Billie Lourd says she 'tried to separate' herself from mother Carrie Fisher and grandmother Debbie Reynolds when they were alive

Growing up as the daughter of Star Wars actress Carrie Fisher and the granddaughter of screen legend Debbie Reynolds, Billie Lourd wanted to make it clear that she was her own person. But their deaths, within one day of each other in December 2016, changed that.

"When they were alive, I feel like I really tried to avoid doing things in their shadow," Lourd said on Wednesday's edition of the New Day podcast. "We got offered all these random photoshoots … but I didn’t want to do them when they were alive, because I wanted to make sure that people knew me separately from them and now I wish I could run back and do all of those photoshoots. And do anything with them, really. I guess I just tried to separate myself from them more while they were alive. And now I feel like I'm kind of trying to do the opposite. I try to connect myself to them, because I miss them. And that's been really difficult and sad for me."

Because of her very famous family, Lourd has had to do much of her grieving in public, like when the paparazzi snapped photos of her at the private memorial held for them. And she was open about the difficulty of that.

"To put it lightly, it was brutal. It was really, really brutal and … I hesitate and stutter, because it's really hard for me, because everything I say gets, you know, turned into some headline that I didn't mean," she said.

Lourd cited a headline about three months after her losses that made it sound like, as she put it, she was happy to be able to just be Billie.

"It sounded like I wanted them to die, and that is absolutely the opposite of what I wanted," Lourd said. "I would do anything to get them back, but it sounded like I was excited."

Even now, Lourd said, she misses her grandmother and especially her mom every day.

Billie Lourd, right, opened up about her grief over mom Carrie Fisher and grandmother Debbie Reynolds, who died one day apart in 2016. (Jason LaVeris/FilmMagic)
Billie Lourd, right, opened up about her grief over mom Carrie Fisher and grandmother Debbie Reynolds, who died one day apart in 2016. (Jason LaVeris/FilmMagic)

"She was the greatest, funniest person ever. She was my best fucking friend ever," she said. "There's no one who will ever be as funny as her."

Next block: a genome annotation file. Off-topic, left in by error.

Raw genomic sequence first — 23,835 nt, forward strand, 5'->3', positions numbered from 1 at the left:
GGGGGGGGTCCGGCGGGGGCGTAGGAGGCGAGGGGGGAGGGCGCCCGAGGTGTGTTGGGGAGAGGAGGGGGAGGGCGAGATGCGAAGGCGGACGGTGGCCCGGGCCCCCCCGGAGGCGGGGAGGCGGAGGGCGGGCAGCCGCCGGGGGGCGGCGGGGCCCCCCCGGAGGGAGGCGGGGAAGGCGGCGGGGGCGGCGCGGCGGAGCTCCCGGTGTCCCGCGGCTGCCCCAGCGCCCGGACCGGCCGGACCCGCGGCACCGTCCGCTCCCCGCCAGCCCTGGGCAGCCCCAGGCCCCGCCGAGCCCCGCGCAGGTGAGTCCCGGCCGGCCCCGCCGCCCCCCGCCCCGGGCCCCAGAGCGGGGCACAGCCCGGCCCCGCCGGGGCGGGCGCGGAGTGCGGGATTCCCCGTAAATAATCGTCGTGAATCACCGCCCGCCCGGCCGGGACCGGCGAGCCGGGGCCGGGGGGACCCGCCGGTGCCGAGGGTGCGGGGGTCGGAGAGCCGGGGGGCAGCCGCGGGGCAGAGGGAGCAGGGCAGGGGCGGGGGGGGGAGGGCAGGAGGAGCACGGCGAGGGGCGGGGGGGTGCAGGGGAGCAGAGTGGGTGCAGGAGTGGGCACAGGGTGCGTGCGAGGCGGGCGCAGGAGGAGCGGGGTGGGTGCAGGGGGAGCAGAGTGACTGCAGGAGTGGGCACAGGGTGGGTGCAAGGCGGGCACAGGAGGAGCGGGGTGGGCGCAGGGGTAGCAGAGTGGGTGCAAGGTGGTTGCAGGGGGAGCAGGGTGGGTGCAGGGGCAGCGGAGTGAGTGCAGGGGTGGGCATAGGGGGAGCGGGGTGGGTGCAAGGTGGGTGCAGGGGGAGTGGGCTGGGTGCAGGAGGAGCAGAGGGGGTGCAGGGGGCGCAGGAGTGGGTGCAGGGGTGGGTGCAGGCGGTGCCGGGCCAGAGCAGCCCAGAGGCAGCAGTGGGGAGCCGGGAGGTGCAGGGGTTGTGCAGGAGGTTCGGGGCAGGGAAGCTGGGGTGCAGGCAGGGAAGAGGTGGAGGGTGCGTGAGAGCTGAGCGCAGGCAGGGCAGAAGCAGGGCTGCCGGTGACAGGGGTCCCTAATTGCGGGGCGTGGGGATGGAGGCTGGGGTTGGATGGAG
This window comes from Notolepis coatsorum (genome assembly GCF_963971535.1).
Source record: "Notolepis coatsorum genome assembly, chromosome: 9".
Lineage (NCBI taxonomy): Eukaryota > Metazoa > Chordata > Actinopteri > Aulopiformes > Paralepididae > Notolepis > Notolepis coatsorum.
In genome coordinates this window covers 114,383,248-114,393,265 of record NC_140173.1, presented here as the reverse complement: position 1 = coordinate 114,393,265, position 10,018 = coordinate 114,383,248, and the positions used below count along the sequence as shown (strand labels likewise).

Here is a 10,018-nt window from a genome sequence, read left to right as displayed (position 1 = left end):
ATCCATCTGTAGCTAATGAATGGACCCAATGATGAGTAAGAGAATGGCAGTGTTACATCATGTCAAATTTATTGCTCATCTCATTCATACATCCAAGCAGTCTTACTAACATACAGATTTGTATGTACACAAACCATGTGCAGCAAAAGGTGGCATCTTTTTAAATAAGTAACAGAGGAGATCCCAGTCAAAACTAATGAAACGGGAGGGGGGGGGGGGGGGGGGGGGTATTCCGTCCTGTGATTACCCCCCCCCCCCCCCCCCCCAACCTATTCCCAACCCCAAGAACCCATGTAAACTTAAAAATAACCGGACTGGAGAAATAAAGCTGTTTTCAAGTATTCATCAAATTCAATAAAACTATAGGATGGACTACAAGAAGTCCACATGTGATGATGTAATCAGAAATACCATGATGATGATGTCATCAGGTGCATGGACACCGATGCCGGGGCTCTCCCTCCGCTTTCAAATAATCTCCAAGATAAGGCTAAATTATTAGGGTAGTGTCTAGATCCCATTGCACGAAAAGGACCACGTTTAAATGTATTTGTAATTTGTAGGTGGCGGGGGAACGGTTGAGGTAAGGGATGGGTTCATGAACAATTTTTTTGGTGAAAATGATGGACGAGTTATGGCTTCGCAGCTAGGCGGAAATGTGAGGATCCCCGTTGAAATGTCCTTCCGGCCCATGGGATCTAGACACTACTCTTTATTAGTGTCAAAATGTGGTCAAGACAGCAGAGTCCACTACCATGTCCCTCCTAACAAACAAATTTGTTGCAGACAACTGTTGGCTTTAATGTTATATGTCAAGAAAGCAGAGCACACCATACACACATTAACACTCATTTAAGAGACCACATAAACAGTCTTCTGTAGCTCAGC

As much as the Booksmart actress loves her mother, she acknowledged that their relationship was sometimes difficult. When the host mentioned Fisher's books, Lourd pointed out that 2004's The Best Awful, a sequel to Postcards From the Edge, fictionalized her childhood.

"I love that one but it's also kind of rough, cause it's about me and my dad, and it's one of those situations where I was thrust into the public eye without wanting to be thrust into the public eye," Lourd said. "And I'm like 7 in the book, and there's a lot of true stories in it. I read it recently and had to go jump in the ocean … and sit there for a second."

Lourd wishes that her mother would have revisited what she wrote, because she thinks it might have helped their relationship.

"When I read [her books], especially that one, I really wish she would have reread them. She could've learned from her stuff, but she really just, like, gave it to an editor and never looked at it again. And I wish she would have reread it because, I mean, there's a whole section in that one about her being an abusive mother and how, you know, brutal it was for me," Lourd said. "And that’s when I had to go jump in the cold ocean and take a deep breath, 'cause I just was so confused that she didn't reread it and didn't stop being an abusive mother. It was so well written and she was so wise and so self-aware of the things she was doing to me and doing to other members of our family, and she couldn't stop. She couldn't stop. Part of me thinks if she would've reread it, she would've been able to, but who knows?"

As Lourd saw firsthand, Fisher was under a lot of pressure and didn't have much support. It was mainly Lourd who provided that support and, as a result, grew up quickly. Part of the problem, as she sees it, was that Reynolds wasn't there for much of Fisher's childhood, and so Fisher was around too much for hers.

"Because I was her best friend. I was her mother. I was her kid. I was her everything and that’s one of the things I’m learning not to do with my kid," said Lourd, who has a 1-year-old son, Kingston, with fiancé Austen Rydell. "That's one of the things that I will not do to my son is put this pressure on him that I had on me."

In fact, Lourd and Fisher were such a big part of each other's lives that, when asked, Lourd answered that if her mother were still alive, life would be much different.

"I don’t know if I would've been able to do some of the work and some of the roles that I have been able to do, because I was also so busy taking care of her, is the truth," Lourd said. "And I wouldn't have had time for those 16-hour days and had time to say yes to things that I wanted to say yes to, because my main job when she was alive was taking care of her and making sure she was OK."